It took us about half a day to remove all the metal and windows on one side of the trailer.  Once removed, Andy looked through the existing framing and declared he was just going to patch in the worst spots.  People.  This is pure insanity.  I mean, this man has never saved a piece of anything during a building project in his entire life.  "Patch it in"?!? It's seriously crazy talk.  I murmured a "sure, sounds good" as I stared at my new pod-person husband.  I mean, he looked ok.  Still blond, big nosed with a constant whiff of lumber smell around him but he was NOT my husband.  Heading inside to get my new pod-husband some sugar water, Andy spent the evening replacing a few boards of the frame, the worst of which was on the curved back bottom of the trailer.  To get wood to curve, Andy cut framing boards down with the table saw into thin, long pieces then used a chop box to cut slices along the area that would be curved.  This provides relief to the wood, allowing it to bend.  Pretty amazing stuff.

Heading to bed that night with my new husband, we were suddenly awoken by a large gust of wind followed by a metal on metal crunching sound.  Rushing to the window, Andy looks at our now bald trailer.  Metal roof totally gone.  Andy headed downstairs to survey the damage.  Waiting upstairs, all I heard was chuckling.  Cursing is one thing, but chuckling from Andy means things are really bad.  Somehow, the entire metal roof was swept off the trailer, made a summersault in the air and fell directly into the pile of metal pieces we had painstakingly taken off the entire day before.  Metal was strewn throughout the yard with several window frames crushed.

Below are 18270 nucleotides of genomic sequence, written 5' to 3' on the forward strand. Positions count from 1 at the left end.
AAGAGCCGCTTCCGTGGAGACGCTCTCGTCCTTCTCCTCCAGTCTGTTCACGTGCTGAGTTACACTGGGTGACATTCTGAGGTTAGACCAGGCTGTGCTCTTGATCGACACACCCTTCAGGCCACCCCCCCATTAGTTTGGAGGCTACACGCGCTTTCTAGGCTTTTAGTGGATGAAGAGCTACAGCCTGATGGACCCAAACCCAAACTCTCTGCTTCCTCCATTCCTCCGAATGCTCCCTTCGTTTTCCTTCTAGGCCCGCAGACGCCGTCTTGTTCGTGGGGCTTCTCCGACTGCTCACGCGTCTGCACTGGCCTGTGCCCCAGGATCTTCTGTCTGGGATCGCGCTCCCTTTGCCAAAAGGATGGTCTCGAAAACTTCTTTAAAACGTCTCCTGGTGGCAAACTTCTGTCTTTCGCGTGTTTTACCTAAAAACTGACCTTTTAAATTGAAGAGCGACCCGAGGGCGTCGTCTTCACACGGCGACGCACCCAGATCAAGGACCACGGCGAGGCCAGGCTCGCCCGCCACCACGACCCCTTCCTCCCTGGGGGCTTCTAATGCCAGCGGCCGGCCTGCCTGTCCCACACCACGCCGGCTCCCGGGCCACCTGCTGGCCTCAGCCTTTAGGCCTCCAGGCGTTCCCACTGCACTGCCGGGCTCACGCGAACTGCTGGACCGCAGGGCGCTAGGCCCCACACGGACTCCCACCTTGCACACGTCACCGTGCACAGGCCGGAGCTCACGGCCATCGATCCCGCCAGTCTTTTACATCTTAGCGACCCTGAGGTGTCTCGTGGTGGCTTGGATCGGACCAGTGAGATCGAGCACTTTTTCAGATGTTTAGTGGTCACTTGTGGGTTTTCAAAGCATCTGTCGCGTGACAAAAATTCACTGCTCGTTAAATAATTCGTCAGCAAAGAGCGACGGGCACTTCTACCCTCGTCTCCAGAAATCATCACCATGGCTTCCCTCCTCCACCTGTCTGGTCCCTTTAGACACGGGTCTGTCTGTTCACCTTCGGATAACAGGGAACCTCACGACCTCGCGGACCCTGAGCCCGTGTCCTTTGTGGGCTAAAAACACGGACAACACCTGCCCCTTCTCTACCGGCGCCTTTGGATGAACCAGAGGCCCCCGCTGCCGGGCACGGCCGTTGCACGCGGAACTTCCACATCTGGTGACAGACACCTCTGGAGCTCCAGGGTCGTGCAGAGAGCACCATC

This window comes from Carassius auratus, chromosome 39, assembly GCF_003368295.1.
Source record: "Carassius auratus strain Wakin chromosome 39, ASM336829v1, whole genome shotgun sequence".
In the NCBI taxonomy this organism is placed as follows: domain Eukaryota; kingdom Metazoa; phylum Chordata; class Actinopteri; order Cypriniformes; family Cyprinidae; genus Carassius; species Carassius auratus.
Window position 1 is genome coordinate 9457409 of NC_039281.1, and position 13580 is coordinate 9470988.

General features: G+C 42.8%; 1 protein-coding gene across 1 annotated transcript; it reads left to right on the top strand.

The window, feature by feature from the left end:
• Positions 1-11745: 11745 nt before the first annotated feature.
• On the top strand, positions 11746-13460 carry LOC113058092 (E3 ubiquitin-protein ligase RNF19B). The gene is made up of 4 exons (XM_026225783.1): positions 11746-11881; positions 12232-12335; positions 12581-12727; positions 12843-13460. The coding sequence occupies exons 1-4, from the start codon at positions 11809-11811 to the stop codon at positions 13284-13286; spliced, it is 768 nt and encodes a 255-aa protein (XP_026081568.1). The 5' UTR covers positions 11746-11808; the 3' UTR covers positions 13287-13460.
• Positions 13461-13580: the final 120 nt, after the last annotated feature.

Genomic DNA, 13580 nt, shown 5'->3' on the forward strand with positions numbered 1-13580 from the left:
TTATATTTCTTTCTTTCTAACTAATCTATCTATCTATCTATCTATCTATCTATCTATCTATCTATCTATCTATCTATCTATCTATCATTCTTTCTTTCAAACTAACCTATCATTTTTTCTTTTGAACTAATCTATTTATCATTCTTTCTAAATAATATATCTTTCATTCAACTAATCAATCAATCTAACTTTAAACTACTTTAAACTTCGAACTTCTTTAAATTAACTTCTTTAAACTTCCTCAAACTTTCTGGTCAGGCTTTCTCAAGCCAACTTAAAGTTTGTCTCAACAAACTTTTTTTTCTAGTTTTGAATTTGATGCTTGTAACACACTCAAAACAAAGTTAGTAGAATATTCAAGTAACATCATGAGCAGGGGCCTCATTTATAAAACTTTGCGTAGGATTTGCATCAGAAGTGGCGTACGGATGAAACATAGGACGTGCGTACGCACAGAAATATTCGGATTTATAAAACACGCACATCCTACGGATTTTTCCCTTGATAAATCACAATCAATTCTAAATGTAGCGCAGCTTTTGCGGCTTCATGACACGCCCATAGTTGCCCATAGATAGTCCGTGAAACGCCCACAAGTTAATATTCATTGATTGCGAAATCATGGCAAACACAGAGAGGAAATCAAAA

After spending months worked up about how we were going to get the roof off and how/where we would store it, a kamikaze gust of wind did it for us.

The next day, I was on metal-bending duty while Andy continued on the side of the trailer.  With a metal brush, I cleaned all the small metal parts and window frames.

To rebend the frames that the roof had cruelly bent to hell, I used a hand seamer then a mallet to bang the frames back into shape.

Andy's tool box was the perfect shape and size to use as a template

Worked like a charm!


All the window frames then got 2 coats of silver spray paint.

That done, Andy and I took the interior paneling down, only one section at a time.  The paneling was removed carefully (see my now claw hand after 4 days of using that catspaw and hammer to remove millions of nails) so we could trace the old panel onto new luan.

Here's where stuff got real weird.  We started using a stapler attached to an air compressor to staple the luan into the framing.  The thin luan just wasn't attaching to the framing so next thing I know, Andy has a hammer and nails in his hand.  Perhaps to most, this isn't a sign that your husband is now a broken man but I'm tell you... Andy is now just a shell of his former stuff.  Andy's hatred of nails rivals my hatred of rubber bands (just work in an archives and you will come to hate the nasty, rubber things that look like dried up worms stuck to paper after a short year or so).  Any time I bring home a "new" piece of antique furniture, he grips for DAYS about the nails.  So to see him now using a bucket of nails and a hammer is pure insanity.

Who is this man?!?
Four day weekend complete, we have a finished wall and are now about half-way done. with all the exterior work.

And I have a new pod-husband.  Please help.